The Jesuits tell of a man who rubbed the ashes of a bird on his nets to appease the spirits of the fish so he could catch them.  Because Joseph Chiwatenhwa feared that the spirit in a talisman his father gave him when he died might not be pleasing to Jesus, he never used it. He felt it was God's will that he simply accept what was meant for him. He did not want to change his fortune by attempting to manipulate the powers. His action was in the spirit of the prayer of Saint Ignatius, founder of the Jesuits, "Grant me only your love and your grace; they're enough for me."

The Power Of The Rosary

 Joseph Chiwatenhwa believed that what gave an object power was prayers to God the Creator, God the Son, and God the Holy Spirit.  Many Christians also express devotion to Mary. the mother of Jesus, because she responded with total generosity to God's request that she bear his son. Her free "Yes" to God has given us the opportunity to know Jesus.

 For centuries Christians have prayed the rosary. Rosary prayers express devotion to Mary and, through Mary, to Jesus. The  joyful, sorrowful, and glorious mysteries guide us through meditation about Jesus as we ponder the events of his time on earth. For Joseph Chiwatenhwa, the rosary replaced the
talismans of his forebears.

 At one time one of his nieces was sick. She seemed hysterical, for at night she would cry out as if she had seen a ghost. He put his rosary around her neck. He calmed her by telling her to remember that she was a Christian. He told her not to be afraid because the demons could not affect her any more.


Without Moving His Lips

 God is all around us in our everyday lives.  Even so, Christians have always gone to be alone from time to time to deepen their prayer.  Even Jesus used to move away from people to pray to the Creator.  Long before they heard of Jesus, Native North Americans cherished the tradition of going into solitude on a vision quest to let the Creator speak.  One reason the Jesuits built Ste-Marie was so they and other Christians could take time apart.  However, they did not expect the first Canadian retreatant to be a lay person from the mission territory.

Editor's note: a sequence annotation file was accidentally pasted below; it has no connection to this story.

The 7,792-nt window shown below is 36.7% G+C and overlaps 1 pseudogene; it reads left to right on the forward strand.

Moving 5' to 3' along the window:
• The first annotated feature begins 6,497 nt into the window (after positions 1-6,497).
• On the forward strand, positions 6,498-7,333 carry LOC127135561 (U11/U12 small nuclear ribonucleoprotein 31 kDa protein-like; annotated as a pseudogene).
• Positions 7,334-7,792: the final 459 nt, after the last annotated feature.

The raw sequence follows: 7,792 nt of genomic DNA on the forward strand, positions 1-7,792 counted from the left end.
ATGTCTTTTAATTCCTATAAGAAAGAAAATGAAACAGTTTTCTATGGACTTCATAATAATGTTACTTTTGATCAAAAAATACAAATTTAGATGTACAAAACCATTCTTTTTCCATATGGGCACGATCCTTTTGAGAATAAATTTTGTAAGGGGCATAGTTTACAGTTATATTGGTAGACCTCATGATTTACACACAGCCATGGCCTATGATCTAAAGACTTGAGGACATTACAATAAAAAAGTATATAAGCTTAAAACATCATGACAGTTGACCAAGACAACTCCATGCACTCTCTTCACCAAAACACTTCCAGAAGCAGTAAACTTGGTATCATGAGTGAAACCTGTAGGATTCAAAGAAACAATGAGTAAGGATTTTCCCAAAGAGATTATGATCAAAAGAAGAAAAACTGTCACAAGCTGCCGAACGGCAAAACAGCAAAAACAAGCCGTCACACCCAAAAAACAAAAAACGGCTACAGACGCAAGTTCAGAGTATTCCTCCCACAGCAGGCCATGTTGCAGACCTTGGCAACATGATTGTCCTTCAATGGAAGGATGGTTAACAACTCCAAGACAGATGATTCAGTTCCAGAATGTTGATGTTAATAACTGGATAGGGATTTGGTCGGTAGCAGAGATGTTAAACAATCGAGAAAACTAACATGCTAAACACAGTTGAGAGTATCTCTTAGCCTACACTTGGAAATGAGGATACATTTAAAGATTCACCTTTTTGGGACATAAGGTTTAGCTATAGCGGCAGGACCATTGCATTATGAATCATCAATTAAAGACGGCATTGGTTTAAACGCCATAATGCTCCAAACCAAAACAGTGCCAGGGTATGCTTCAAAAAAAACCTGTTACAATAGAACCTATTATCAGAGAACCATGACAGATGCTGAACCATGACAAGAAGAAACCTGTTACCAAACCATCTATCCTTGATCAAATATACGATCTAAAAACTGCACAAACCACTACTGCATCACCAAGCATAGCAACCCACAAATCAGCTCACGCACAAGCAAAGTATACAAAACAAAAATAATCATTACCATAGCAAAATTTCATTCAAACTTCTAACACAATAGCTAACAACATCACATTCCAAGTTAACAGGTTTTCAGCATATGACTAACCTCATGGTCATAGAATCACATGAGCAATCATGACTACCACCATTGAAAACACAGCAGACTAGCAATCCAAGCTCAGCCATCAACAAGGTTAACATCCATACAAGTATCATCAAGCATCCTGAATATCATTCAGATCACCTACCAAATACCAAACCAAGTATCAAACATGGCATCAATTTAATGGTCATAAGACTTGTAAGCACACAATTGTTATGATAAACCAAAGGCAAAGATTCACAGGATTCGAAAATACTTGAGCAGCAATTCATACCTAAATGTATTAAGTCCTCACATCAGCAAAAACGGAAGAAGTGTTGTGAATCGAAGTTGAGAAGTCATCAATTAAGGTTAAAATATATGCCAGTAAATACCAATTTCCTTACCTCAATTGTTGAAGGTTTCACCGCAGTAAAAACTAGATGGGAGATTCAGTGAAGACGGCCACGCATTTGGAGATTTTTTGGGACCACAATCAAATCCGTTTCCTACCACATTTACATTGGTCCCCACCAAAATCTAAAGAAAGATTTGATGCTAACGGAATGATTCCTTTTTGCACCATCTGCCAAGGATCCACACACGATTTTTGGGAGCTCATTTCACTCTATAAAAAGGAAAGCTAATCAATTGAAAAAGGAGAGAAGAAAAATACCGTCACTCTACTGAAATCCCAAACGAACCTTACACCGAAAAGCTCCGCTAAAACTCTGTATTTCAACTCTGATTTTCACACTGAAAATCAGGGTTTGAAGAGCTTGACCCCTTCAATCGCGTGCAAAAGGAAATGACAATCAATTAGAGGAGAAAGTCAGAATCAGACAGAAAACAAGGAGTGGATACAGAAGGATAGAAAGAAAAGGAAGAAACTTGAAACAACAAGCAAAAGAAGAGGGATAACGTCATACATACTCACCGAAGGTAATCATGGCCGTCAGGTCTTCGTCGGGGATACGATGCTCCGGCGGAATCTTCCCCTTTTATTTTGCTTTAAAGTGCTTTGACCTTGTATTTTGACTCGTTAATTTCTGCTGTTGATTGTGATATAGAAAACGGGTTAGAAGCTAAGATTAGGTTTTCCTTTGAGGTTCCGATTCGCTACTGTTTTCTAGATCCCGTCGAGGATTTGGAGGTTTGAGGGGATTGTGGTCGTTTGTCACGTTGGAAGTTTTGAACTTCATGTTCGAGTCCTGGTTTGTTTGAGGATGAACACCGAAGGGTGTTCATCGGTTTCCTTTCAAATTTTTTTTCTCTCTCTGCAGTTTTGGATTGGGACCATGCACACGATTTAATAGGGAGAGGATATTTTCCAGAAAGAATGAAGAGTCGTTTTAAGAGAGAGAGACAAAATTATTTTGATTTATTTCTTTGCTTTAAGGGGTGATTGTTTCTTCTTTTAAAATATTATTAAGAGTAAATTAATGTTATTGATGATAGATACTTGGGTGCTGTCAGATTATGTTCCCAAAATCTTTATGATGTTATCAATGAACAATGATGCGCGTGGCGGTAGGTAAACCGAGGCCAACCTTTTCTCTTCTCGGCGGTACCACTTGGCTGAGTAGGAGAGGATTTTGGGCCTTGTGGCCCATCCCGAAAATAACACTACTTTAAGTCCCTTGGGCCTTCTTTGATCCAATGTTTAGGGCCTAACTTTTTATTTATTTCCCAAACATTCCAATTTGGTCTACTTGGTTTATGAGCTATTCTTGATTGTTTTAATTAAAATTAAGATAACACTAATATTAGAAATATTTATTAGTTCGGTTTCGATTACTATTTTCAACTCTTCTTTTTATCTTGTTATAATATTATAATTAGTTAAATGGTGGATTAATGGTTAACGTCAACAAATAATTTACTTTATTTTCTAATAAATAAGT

Joseph Chiwatenhwa wanted to experience his friendship with Jesus as deeply as he could. The Jesuits talked to him about the guided meditations and prayers they call the Spiritual Exercises. The exercises could fine-tune his ability to discern movements of the Holy Spirit in his inner life. The deep prayer experience of a retreat would strengthen him for the storms he would pass through as he continued to spread the good news in a skeptical community. when they suggested the possibility, Joseph immediately replied, "why have you held back on something that could do me so much good?

 "A thousand times I have thought of asking why you didn't teach me the type of prayer I see the Jesuits do. You pray for a long time without moving your lips. I kept quiet because I figured you would show me when I was ready. I just had to wait."

 They set a date, but things got in the way; there were delays. Joseph Chiwatenhwa decided that a spirit of evil might be lurking underneath what looked like urgent family matters. They could wait. God would look after his relatives. Just when the Jesuits least expected to see him, he turned up at Ste-Marie, ready to make his retreat.

The Retreat Journal

 Joseph Chiwatenhwa gave his retreat director permission to tell people the story of his retreat. He recognized this time as sacred.  "All my life," he said, "I have been busy. But why? Most of my activity has not helped my soul. Now I am spending some time that will do me good for eternity.  I must be serious about this."